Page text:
Daniel Joseph Martinez, Museum Tags: Second Movement (overture) or Overture con claque - Overture with Hired Audience Members 1993 Whitney Biennial, Whitney Museum, New York. 
In a recent issue of New York Magazine, critic Jerry Saltz revisited the influential and at the time, controversial 1993 Whitney Biennial. 
These artists were against not beauty but complacency; they were for pleasure through meaning, personal meaning. They saw that the stakes had risen by 1993, and they were rising to meet them the best they could. Of the show’s 82 artists, about half still have significant careers. That’s an exceptionally high percentage, especially considering how many were unfamiliar figures before then. A few 1993ers—Janine Antoni, Pepon Osorio, and Fred Wilson—are now MacArthur winners. Robert Gober, Bill Viola, and Wilson have each represented the United States in the Venice Biennale. It’s fair to call the 1993 Biennial the moment in which today’s art world was born. 
Saltz’s article touches on works by Felix Gonzalez-Torres, Matthew Barney, Coco Fusco, Daniel Joseph Martinez, Paul McCarthy, Charles Ray, and Hanna Wilke. 

The artists who emerged in the generation that began here made work that was weirder, less hangable, and derived more from idiosyncratic impulses. […] 
Artists were capturing the ways that identity and the body, be they political, sexual, physical, psychological, or doomed, would become central themes of the decade. Central themes because they were necessary themes. Identity politics (or “political correctness,” if you didn’t like it) was becoming a dominant piece of the national conversation, as it still is twenty years later. The country was becoming more diverse—a place that could elect Barack Obama as its president—and some embraced that new reality in order to move forward; others reacted against it. The Biennial was on the side of the future, and still is.

Daniel Joseph Martinez, Museum Tags: Second Movement (overture) or Overture con claque - Overture with Hired Audience Members 1993 Whitney Biennial, Whitney Museum, New York. 

In a recent issue of New York Magazine, critic Jerry Saltz revisited the influential and at the time, controversial 1993 Whitney Biennial.

These artists were against not beauty but complacency; they were for pleasure through meaning, personal meaning. They saw that the stakes had risen by 1993, and they were rising to meet them the best they could. Of the show’s 82 artists, about half still have significant careers. That’s an exceptionally high percentage, especially considering how many were unfamiliar figures before then. A few 1993ers—Janine Antoni, Pepon Osorio, and Fred Wilson—are now MacArthur winners. Robert Gober, Bill Viola, and Wilson have each represented the United States in the Venice Biennale. It’s fair to call the 1993 Biennial the moment in which today’s art world was born.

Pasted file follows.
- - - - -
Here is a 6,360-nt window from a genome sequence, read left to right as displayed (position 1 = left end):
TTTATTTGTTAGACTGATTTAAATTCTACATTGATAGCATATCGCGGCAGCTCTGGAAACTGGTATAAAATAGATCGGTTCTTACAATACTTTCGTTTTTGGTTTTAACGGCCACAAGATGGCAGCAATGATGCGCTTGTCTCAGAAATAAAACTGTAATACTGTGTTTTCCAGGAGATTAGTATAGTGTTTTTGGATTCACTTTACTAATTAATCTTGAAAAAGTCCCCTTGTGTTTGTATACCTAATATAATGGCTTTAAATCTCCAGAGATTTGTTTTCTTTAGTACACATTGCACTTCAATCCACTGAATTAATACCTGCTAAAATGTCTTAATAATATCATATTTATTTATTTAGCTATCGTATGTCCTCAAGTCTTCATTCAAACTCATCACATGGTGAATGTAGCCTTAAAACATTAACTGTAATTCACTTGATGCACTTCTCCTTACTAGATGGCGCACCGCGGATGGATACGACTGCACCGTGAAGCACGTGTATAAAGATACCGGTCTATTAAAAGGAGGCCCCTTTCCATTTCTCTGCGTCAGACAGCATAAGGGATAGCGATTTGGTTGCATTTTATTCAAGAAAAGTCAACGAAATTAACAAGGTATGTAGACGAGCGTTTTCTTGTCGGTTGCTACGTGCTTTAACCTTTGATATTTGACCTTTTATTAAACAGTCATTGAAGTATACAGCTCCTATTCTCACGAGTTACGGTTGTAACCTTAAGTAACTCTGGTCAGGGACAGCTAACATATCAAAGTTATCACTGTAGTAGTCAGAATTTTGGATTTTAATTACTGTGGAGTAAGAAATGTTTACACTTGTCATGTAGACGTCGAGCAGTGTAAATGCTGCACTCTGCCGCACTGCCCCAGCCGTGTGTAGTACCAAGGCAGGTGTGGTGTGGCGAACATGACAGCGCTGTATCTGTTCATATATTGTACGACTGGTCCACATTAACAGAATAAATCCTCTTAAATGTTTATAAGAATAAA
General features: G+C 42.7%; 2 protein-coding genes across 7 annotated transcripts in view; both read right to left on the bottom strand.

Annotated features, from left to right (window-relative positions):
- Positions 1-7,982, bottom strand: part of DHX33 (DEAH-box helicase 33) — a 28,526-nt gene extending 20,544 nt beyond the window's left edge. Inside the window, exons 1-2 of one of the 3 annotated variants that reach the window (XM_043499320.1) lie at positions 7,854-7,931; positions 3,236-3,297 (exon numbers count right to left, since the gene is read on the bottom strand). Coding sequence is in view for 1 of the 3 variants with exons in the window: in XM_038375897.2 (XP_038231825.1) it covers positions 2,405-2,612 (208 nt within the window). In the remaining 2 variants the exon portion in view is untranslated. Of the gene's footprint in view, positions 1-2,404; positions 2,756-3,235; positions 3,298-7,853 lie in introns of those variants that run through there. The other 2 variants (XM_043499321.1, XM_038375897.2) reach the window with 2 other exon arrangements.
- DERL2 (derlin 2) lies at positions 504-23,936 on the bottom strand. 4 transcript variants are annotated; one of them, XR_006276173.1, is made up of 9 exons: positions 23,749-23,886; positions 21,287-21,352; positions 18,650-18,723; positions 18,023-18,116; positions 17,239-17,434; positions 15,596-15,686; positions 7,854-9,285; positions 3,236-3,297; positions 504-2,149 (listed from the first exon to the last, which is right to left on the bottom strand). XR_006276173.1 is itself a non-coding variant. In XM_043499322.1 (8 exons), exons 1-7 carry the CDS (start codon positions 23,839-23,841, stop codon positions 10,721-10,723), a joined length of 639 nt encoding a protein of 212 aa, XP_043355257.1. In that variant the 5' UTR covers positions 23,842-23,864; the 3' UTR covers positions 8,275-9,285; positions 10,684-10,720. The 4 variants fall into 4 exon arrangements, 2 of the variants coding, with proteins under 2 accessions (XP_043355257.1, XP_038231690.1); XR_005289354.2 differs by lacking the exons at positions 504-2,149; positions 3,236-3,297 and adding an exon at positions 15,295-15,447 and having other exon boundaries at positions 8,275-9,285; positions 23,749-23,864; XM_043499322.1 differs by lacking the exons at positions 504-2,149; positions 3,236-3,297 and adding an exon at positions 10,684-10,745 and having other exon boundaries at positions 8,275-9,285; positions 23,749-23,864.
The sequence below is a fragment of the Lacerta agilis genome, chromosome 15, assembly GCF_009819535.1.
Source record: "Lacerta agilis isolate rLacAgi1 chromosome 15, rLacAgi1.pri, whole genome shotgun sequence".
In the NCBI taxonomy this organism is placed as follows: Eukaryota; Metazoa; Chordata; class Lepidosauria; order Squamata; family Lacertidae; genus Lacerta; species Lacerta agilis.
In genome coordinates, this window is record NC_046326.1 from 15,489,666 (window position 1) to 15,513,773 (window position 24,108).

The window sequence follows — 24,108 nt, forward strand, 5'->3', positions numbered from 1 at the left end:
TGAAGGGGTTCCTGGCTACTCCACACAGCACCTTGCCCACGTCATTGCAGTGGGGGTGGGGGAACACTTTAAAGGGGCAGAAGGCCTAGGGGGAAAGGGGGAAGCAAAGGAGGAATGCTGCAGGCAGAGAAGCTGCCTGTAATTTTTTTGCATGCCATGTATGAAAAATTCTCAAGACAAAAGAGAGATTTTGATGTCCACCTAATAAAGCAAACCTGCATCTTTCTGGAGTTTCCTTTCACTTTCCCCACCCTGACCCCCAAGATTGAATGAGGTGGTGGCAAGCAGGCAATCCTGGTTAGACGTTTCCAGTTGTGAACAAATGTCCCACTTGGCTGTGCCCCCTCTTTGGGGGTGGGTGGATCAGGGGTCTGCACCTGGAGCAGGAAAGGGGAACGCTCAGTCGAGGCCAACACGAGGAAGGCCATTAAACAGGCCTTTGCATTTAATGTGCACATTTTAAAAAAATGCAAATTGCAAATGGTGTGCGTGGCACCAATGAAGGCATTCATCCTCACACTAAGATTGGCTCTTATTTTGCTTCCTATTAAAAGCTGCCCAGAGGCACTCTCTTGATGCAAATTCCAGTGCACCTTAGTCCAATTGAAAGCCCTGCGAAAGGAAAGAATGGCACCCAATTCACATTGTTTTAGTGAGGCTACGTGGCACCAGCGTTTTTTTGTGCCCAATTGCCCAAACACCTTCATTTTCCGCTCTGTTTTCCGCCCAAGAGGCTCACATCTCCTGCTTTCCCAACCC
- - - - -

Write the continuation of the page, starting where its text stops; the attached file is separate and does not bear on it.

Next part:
Saltz’s article touches on works by Felix Gonzalez-Torres, Matthew Barney, Coco Fusco, Daniel Joseph Martinez, Paul McCarthy, Charles Ray, and Hanna Wilke. 

The artists who emerged in the generation that began here made work that was weirder, less hangable, and derived more from idiosyncratic impulses. […] 

Artists were capturing the ways that identity and the body, be they political, sexual, physical, psychological, or doomed, would become central themes of the decade. Central themes because they were necessary themes. Identity politics (or “political correctness,” if you didn’t like it) was becoming a dominant piece of the national conversation, as it still is twenty years later. The country was becoming more diverse—a place that could elect Barack Obama as its president—and some embraced that new reality in order to move forward; others reacted against it. The Biennial was on the side of the future, and still is.